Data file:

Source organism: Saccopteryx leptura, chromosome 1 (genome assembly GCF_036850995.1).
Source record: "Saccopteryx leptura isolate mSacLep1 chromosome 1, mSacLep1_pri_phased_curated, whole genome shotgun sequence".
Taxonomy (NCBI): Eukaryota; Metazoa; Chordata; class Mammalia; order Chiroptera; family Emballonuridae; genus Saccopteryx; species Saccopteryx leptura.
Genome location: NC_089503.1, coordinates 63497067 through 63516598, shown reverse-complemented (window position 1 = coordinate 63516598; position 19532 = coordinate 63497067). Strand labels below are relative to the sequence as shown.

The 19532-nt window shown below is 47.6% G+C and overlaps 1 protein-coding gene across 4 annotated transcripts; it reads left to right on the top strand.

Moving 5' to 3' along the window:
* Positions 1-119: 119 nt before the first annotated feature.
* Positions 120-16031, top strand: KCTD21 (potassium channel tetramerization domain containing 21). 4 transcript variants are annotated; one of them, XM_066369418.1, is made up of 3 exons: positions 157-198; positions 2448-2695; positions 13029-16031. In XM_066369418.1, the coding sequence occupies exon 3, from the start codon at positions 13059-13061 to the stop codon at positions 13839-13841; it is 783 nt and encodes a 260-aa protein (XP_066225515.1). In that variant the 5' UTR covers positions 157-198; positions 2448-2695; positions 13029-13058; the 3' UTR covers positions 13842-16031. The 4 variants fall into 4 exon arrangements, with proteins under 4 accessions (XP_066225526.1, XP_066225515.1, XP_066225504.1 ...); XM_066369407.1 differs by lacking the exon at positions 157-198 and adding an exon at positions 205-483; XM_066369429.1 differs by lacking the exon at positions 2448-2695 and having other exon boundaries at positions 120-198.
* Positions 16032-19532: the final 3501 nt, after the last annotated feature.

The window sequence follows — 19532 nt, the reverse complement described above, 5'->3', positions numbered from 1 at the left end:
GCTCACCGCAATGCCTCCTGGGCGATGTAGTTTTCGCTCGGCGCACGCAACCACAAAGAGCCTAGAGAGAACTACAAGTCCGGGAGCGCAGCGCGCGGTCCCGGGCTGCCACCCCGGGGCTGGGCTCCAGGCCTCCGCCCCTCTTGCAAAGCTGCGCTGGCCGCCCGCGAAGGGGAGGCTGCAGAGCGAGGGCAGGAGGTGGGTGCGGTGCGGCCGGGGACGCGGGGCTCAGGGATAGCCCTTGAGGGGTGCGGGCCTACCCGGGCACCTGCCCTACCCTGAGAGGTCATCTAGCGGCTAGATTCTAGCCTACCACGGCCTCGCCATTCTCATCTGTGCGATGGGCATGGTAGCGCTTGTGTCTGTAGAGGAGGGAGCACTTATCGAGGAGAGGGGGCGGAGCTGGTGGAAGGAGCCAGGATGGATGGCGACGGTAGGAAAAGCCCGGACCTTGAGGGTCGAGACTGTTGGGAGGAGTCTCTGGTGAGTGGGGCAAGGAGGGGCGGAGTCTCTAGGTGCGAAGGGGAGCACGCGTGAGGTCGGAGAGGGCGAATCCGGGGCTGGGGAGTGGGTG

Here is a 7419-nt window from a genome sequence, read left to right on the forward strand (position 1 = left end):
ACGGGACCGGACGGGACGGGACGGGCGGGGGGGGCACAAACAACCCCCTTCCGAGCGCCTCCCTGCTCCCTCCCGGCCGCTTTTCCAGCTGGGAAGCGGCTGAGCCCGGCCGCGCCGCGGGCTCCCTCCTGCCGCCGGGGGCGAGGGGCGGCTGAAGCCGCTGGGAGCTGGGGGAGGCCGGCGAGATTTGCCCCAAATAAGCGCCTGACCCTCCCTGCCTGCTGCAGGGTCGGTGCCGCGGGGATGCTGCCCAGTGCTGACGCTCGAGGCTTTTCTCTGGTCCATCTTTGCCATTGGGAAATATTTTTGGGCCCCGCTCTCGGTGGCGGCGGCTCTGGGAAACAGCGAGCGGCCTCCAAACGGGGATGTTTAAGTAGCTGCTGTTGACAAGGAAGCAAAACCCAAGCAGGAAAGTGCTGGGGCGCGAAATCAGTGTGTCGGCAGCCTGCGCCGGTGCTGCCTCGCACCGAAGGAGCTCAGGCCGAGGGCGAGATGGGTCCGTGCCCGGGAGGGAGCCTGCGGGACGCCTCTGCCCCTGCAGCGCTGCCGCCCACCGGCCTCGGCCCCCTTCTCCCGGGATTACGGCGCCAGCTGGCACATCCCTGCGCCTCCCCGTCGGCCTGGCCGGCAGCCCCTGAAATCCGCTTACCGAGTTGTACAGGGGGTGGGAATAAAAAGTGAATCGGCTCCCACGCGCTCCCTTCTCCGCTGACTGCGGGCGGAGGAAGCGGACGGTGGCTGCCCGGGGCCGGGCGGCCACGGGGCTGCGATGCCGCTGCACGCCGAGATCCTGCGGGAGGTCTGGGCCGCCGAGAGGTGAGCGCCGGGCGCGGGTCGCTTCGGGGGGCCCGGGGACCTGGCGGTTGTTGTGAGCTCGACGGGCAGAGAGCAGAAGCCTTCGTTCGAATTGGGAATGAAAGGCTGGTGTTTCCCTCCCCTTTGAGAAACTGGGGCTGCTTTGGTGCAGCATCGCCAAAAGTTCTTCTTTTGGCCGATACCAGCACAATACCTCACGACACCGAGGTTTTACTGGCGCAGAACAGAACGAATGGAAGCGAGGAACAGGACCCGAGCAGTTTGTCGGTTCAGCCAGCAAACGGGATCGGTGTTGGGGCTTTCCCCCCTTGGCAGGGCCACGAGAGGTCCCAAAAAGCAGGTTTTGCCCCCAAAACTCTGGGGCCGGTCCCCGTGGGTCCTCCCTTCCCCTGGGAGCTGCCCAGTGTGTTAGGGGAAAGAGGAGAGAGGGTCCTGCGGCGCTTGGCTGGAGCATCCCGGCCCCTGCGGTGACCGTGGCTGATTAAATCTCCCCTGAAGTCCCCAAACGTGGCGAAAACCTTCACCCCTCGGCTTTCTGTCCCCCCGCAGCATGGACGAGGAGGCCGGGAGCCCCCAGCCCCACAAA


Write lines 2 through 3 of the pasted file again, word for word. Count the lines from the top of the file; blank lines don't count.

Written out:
Source record: "Saccopteryx leptura isolate mSacLep1 chromosome 1, mSacLep1_pri_phased_curated, whole genome shotgun sequence".
Taxonomy (NCBI): Eukaryota; Metazoa; Chordata; class Mammalia; order Chiroptera; family Emballonuridae; genus Saccopteryx; species Saccopteryx leptura.